date = models.DateTimeField(auto_now_add=True, blank=True)
Here is what the above code is Doing:
1. We’re importing the models module from the django.db package.
2. We’re defining a new class called Post, and giving it some attributes.
3. Each attribute is represented by an instance of a field class – e.g. CharField for character fields and DateTimeField for datetimes.
4. Some of these field classes have required arguments. CharField, for example, requires that you give it a max_length. That’s used not only in the database schema, but in validation, as we’ll soon see.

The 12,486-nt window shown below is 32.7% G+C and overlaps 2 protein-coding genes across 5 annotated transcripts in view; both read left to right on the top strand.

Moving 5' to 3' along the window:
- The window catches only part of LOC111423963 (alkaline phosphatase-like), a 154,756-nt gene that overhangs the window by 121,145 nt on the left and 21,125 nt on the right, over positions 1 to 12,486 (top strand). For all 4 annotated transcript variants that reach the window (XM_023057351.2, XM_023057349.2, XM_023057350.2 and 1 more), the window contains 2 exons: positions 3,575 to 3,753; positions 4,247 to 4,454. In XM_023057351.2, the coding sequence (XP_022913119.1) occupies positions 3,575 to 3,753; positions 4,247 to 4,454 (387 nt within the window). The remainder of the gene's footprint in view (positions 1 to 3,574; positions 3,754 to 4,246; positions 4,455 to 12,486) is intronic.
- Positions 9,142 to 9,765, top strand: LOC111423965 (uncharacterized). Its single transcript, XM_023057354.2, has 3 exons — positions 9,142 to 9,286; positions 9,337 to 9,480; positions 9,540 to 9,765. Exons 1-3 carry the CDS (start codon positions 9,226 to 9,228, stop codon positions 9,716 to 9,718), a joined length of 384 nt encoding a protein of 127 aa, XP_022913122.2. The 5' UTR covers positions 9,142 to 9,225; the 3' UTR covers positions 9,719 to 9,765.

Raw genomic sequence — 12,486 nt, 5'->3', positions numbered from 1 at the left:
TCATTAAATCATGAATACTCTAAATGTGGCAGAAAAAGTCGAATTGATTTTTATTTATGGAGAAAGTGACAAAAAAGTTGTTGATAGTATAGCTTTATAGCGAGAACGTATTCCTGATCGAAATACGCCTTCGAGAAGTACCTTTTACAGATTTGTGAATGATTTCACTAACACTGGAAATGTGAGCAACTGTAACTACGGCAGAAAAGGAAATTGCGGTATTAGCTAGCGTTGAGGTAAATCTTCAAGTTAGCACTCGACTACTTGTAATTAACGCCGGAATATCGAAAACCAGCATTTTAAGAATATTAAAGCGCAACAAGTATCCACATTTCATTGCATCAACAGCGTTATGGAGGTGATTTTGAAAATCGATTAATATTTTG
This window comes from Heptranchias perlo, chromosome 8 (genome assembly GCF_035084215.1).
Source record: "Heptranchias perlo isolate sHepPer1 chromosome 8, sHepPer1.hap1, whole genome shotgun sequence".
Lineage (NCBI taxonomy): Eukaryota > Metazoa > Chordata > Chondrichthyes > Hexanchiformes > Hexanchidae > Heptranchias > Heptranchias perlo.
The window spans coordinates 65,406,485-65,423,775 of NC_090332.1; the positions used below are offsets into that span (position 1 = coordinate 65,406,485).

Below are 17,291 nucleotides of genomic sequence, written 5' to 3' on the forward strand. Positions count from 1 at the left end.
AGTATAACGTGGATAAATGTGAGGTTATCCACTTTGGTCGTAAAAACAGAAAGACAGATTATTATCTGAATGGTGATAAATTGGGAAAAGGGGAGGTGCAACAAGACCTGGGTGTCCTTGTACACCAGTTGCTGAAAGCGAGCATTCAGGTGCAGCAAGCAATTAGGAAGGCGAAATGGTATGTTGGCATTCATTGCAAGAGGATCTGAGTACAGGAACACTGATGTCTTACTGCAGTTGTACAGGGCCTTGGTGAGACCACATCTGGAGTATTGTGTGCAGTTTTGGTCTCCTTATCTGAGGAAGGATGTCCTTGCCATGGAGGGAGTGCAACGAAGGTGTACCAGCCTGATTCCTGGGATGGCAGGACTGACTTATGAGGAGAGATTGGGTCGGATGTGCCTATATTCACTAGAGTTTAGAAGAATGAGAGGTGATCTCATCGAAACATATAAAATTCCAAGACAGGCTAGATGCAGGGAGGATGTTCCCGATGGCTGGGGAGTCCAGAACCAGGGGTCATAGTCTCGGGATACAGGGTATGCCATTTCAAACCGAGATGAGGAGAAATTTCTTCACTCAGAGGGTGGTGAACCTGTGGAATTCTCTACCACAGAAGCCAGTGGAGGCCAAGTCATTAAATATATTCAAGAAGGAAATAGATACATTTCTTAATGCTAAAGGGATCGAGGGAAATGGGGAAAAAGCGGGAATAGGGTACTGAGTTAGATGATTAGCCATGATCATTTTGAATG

5. The name of each field instance (e.g. title or pub_date) is the field’s name, in machine-friendly format. You’ll use this value in your Python code, and your database will use it as the column name.
6. You can use an optional first positional argument to a Field to designate a human-readable name. That’s used in a couple of introspective parts of Django, and it doubles as documentation. If this field isn’t provided, Django will use the machine-readable name. In this example, we’ve only defined a human-readable name for title, because title is more meaningful than pub_date.